Shares of Teva Pharmaceutical Industries (NYSE: TEVA), a developer of branded and generic drugs and the largest generic drugmaker in the world, tumbled another 22% in October, according to data from S&P Global Market Intelligence. While the company is facing a plethora of headwinds, as evidenced by its 70% loss over the trailing year, its October weakness can be traced to a single negative event early in the month.
Following the closing bell on Oct. 3, 2017, rival Mylan (NASDAQ: MYL) announced that it had been granted approval for a generic version of the three-times-a-week 40 mg injection of multiple sclerosis drug Copaxone, along with a 20 mg once-daily injection. Copaxone is Teva's top-selling branded drug, which accounted for more than $4 billion in sales last year, and at one time comprised around 20% of its annual sales. As a branded, high-margin therapy, it's also one of the company's biggest profit-makers.
The entrance of generic Copaxone into the marketplace wasn't unexpected, but the news was nevertheless devastating for two reasons. First, a generic entrant wasn't anticipated until 2018, meaning the Mylan approval came a few months ahead of schedule. That's bad news for Teva, which has been trying to milk Copaxone for everything its worth in order to pay down its debt.
The other issue with this approval is that it included the 40 mg three-times-a-week formulation. Teva reformulated Copaxone from a once-daily to three-times-weekly injection in order to avoid generic competition, but lost a patent case that could have protected its 40 mg formulation earlier this year.
Long story short, there's a decent chance of Copaxone facing some very tough competition in 2018 from Mylan's generic Copaxone, which will drag on Teva's operating results.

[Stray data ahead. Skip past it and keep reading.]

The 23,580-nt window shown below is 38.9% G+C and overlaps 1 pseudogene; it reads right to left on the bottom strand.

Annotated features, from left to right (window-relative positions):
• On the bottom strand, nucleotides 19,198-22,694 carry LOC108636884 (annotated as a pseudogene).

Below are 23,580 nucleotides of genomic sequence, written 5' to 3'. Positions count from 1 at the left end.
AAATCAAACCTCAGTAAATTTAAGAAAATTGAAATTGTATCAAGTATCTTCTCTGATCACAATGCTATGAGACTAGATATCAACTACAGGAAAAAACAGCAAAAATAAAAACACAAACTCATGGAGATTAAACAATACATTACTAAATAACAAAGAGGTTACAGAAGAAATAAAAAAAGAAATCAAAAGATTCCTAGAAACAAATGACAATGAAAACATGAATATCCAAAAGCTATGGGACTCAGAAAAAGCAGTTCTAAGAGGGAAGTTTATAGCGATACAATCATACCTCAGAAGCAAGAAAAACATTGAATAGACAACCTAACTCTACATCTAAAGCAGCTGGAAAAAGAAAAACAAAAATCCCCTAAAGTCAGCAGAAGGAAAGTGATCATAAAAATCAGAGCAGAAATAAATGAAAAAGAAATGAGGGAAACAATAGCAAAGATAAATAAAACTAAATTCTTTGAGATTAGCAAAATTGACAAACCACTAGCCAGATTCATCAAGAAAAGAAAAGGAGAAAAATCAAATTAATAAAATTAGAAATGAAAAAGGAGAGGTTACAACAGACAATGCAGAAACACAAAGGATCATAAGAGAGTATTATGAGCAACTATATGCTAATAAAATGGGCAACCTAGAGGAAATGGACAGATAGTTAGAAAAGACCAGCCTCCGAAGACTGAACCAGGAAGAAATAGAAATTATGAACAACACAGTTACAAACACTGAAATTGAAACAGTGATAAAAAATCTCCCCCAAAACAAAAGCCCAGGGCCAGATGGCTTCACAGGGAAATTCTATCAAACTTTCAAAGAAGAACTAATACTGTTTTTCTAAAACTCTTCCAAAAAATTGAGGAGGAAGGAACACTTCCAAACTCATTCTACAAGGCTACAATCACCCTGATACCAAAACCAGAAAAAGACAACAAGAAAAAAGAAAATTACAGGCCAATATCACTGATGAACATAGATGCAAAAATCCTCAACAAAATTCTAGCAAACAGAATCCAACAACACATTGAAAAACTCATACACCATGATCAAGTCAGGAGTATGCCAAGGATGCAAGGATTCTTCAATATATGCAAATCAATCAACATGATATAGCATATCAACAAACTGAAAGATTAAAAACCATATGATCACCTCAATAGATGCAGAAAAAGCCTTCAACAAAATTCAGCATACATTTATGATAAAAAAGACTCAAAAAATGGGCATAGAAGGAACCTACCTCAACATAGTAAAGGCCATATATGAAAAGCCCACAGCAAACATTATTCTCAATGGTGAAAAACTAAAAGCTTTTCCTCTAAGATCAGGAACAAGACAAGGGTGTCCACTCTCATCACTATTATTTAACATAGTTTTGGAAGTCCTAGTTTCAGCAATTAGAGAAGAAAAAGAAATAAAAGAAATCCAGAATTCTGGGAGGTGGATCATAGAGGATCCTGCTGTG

Making matters worse, on top of the bribery settlement, debt levels, and management changes, the company wound up reporting weaker-than-expected third-quarter operating results before the opening bell on Thursday, Nov. 2. Despite reporting a 4% increase in constant-currency sales, largely helped by its acquisition of Actavis, Teva noted that generic pricing weakness accelerated during the quarter, and that it wouldn't get any better throughout the fourth quarter. This resulted in less cash flow and the need for Teva to slash its full-year sales and profit guidance once more.
Despite these near-term issues, I remain bullish about Teva over the long run and am eager to add to my position in about a week, once the volatility settles down a bit.
Investors should understand that Teva has multiple avenues with which to pay down its debt. The company has already sold its women's business in three separate transactions, netting nearly $2.5 billion, and it's put its European pain and oncology segments on the block. In addition to asset sales, the company slashed its dividend by 75% in August in order to save $1 billion annually that it can put toward repaying its debt, and it still should be good for $2 billion to $3 billion in annual operating cash flow.
Teva is also the leading generic drugmaker in the world, and that comes with perks. Though the pricing environment is weak now, it's not expected to remain weak beyond a few more quarters. Growing demand for generics, along with an aging population, puts Teva in the driver's seat for long-term growth and pricing power.
Teva is being taken to the woodshed while Wall Street ignores the long-term opportunity. I believe that's a perfect recipe for patient investors to consider jumping in.
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